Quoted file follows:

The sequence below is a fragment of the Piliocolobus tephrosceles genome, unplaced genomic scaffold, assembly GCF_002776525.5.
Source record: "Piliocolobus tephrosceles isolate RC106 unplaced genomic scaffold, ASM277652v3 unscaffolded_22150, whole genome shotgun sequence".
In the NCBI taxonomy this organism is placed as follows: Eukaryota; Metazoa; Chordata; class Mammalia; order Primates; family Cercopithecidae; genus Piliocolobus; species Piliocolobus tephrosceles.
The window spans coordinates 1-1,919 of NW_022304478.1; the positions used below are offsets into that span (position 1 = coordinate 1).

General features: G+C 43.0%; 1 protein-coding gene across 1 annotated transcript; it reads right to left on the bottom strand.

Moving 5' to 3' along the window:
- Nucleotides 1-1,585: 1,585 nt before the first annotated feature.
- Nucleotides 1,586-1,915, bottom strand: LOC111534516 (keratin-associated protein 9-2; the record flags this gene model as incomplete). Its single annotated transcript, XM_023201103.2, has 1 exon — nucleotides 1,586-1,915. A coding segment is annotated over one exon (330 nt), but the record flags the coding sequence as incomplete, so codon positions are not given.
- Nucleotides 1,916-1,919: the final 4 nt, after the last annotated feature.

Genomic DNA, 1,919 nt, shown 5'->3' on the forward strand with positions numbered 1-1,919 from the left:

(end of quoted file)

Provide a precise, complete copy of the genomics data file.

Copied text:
The sequence below is a fragment of the Piliocolobus tephrosceles genome, unplaced genomic scaffold, assembly GCF_002776525.5.
Source record: "Piliocolobus tephrosceles isolate RC106 unplaced genomic scaffold, ASM277652v3 unscaffolded_22150, whole genome shotgun sequence".
In the NCBI taxonomy this organism is placed as follows: Eukaryota; Metazoa; Chordata; class Mammalia; order Primates; family Cercopithecidae; genus Piliocolobus; species Piliocolobus tephrosceles.
The window spans coordinates 1-1,919 of NW_022304478.1; the positions used below are offsets into that span (position 1 = coordinate 1).

General features: G+C 43.0%; 1 protein-coding gene across 1 annotated transcript; it reads right to left on the bottom strand.

Moving 5' to 3' along the window:
- Nucleotides 1-1,585: 1,585 nt before the first annotated feature.
- Nucleotides 1,586-1,915, bottom strand: LOC111534516 (keratin-associated protein 9-2; the record flags this gene model as incomplete). Its single annotated transcript, XM_023201103.2, has 1 exon — nucleotides 1,586-1,915. A coding segment is annotated over one exon (330 nt), but the record flags the coding sequence as incomplete, so codon positions are not given.
- Nucleotides 1,916-1,919: the final 4 nt, after the last annotated feature.

Genomic DNA, 1,919 nt, shown 5'->3' on the forward strand with positions numbered 1-1,919 from the left: